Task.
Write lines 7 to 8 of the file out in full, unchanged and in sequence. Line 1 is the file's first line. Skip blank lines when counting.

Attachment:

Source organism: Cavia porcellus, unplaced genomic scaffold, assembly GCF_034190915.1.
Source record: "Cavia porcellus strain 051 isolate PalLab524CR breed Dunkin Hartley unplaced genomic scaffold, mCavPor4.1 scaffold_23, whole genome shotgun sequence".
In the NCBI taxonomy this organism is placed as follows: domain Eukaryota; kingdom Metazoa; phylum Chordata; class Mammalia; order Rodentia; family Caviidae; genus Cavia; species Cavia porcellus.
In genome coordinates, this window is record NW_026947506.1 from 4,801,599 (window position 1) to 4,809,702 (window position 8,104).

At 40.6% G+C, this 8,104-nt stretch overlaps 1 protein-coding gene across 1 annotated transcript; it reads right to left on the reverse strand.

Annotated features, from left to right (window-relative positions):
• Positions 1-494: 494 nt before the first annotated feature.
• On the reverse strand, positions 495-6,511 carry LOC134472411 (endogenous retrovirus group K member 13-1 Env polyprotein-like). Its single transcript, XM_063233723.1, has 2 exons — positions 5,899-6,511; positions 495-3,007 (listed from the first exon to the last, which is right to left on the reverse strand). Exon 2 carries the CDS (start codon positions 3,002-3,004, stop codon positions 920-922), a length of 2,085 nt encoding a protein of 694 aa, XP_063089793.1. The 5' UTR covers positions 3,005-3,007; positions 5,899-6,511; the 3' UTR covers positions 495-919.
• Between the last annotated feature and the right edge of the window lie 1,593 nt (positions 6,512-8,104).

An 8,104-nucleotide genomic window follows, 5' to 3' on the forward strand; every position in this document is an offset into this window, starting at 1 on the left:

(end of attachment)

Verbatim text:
• Positions 1-494: 494 nt before the first annotated feature.
• On the reverse strand, positions 495-6,511 carry LOC134472411 (endogenous retrovirus group K member 13-1 Env polyprotein-like). Its single transcript, XM_063233723.1, has 2 exons — positions 5,899-6,511; positions 495-3,007 (listed from the first exon to the last, which is right to left on the reverse strand). Exon 2 carries the CDS (start codon positions 3,002-3,004, stop codon positions 920-922), a length of 2,085 nt encoding a protein of 694 aa, XP_063089793.1. The 5' UTR covers positions 3,005-3,007; positions 5,899-6,511; the 3' UTR covers positions 495-919.